Bells wanted to know. And it's a good question.
For the most part, the difference has to do with materials and gauge. But really? The biggest indicator is starch.
Doilies are knit at small to super-insane-small gauge (remember the quad zero needles?), usually with very strong plant fibers like cotton and linen, and when they're blocked, they're most often starched to within an inch of their lives. They are almost always lace. For instance, I plan to knit my test doily on size twos (large for a doily, so I can see what's going on) with #10 crochet cotton, and starch the begeezers out of it when I block it.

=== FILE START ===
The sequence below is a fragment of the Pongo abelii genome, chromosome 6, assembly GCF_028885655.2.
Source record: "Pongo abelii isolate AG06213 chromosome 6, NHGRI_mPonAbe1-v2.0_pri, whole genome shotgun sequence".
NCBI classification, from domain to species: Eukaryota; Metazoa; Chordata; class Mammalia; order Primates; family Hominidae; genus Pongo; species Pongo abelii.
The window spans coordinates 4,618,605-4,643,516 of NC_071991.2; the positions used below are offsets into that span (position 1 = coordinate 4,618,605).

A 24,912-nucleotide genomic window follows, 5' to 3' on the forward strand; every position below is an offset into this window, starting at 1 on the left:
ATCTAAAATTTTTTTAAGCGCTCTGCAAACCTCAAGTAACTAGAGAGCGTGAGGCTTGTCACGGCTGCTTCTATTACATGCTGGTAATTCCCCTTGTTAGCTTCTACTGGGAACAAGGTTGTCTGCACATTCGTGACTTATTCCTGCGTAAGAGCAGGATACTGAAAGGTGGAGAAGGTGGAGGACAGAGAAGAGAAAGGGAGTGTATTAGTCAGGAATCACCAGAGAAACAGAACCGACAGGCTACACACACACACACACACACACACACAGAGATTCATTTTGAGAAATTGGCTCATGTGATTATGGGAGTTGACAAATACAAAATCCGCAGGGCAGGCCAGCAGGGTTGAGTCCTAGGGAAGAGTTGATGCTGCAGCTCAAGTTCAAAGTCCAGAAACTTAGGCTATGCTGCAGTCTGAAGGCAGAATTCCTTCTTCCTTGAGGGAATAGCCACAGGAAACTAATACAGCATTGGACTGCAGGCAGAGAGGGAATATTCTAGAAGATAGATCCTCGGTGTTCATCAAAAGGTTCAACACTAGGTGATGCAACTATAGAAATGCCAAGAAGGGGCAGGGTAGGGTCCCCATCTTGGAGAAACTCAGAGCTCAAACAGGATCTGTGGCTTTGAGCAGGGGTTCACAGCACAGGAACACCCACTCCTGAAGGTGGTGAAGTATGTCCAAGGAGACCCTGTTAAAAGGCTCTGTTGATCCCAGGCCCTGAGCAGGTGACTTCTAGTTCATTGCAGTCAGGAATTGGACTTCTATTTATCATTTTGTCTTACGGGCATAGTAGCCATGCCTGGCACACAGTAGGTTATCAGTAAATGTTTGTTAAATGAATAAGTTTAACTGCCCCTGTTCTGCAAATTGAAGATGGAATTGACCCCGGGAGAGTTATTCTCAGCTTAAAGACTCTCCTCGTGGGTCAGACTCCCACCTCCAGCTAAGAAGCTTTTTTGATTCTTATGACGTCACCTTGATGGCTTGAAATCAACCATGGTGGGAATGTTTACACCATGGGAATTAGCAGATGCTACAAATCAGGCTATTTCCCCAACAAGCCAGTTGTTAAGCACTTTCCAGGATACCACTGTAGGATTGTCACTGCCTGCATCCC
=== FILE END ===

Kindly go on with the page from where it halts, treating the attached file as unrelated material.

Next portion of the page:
Shalws are knit at all sorts of gauges with all sorts of fibers, and of course NOT blocked with starch. (Or at least, very rarely. I'm sure someone's done it once.) They are not always lace. I plan to knit my mother-in-law's Christmas shawl on size three or four needles (small for a shawl), with silk and beads, and NOT starch it when I block it.
Basically, it's an arbitrary designation, more about how the final product is used than anything else. You can use doily patterns to knit shawls, but you usually can't use shawl patterns to knit doilies - though some of the more elaborate circular ones would work. It kind of reminds me of tongue-in-cheek "Is it a shrub or a small tree?" discussions between botanists. (Yes, geek humor is strange.)